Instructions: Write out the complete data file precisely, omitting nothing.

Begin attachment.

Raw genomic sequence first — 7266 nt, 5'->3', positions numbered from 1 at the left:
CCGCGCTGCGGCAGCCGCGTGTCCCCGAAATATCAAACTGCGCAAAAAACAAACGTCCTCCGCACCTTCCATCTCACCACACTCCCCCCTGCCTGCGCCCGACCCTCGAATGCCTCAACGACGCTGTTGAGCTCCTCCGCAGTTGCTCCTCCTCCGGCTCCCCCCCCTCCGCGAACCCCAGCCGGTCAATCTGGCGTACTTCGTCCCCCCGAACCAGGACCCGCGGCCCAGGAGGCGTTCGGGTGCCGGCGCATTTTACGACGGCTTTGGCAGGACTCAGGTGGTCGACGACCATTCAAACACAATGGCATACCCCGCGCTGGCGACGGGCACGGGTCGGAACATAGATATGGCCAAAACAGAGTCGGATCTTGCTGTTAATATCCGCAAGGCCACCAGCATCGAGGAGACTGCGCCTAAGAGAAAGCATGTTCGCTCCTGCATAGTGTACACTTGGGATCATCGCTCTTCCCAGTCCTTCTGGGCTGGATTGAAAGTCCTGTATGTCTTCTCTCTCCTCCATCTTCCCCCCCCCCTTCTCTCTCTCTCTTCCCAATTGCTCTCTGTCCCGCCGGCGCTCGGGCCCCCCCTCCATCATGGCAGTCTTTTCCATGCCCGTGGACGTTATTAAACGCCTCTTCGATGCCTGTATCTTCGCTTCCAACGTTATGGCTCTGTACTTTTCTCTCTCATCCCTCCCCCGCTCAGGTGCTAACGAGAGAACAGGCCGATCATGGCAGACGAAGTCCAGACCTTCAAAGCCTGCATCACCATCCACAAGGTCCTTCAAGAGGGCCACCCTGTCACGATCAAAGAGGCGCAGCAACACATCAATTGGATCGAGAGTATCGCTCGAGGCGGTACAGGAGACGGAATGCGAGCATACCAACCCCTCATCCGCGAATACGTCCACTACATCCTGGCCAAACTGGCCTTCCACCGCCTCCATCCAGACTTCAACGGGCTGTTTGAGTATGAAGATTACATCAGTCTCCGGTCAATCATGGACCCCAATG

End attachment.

Raw genomic sequence first — 7266 nt, 5'->3', positions numbered from 1 at the left:
CCGCGCTGCGGCAGCCGCGTGTCCCCGAAATATCAAACTGCGCAAAAAACAAACGTCCTCCGCACCTTCCATCTCACCACACTCCCCCCTGCCTGCGCCCGACCCTCGAATGCCTCAACGACGCTGTTGAGCTCCTCCGCAGTTGCTCCTCCTCCGGCTCCCCCCCCTCCGCGAACCCCAGCCGGTCAATCTGGCGTACTTCGTCCCCCCGAACCAGGACCCGCGGCCCAGGAGGCGTTCGGGTGCCGGCGCATTTTACGACGGCTTTGGCAGGACTCAGGTGGTCGACGACCATTCAAACACAATGGCATACCCCGCGCTGGCGACGGGCACGGGTCGGAACATAGATATGGCCAAAACAGAGTCGGATCTTGCTGTTAATATCCGCAAGGCCACCAGCATCGAGGAGACTGCGCCTAAGAGAAAGCATGTTCGCTCCTGCATAGTGTACACTTGGGATCATCGCTCTTCCCAGTCCTTCTGGGCTGGATTGAAAGTCCTGTATGTCTTCTCTCTCCTCCATCTTCCCCCCCCCCTTCTCTCTCTCTCTTCCCAATTGCTCTCTGTCCCGCCGGCGCTCGGGCCCCCCCTCCATCATGGCAGTCTTTTCCATGCCCGTGGACGTTATTAAACGCCTCTTCGATGCCTGTATCTTCGCTTCCAACGTTATGGCTCTGTACTTTTCTCTCTCATCCCTCCCCCGCTCAGGTGCTAACGAGAGAACAGGCCGATCATGGCAGACGAAGTCCAGACCTTCAAAGCCTGCATCACCATCCACAAGGTCCTTCAAGAGGGCCACCCTGTCACGATCAAAGAGGCGCAGCAACACATCAATTGGATCGAGAGTATCGCTCGAGGCGGTACAGGAGACGGAATGCGAGCATACCAACCCCTCATCCGCGAATACGTCCACTACATCCTGGCCAAACTGGCCTTCCACCGCCTCCATCCAGACTTCAACGGGCTGTTTGAGTATGAAGATTACATCAGTCTCCGGTCAATCATGGACCCCAATG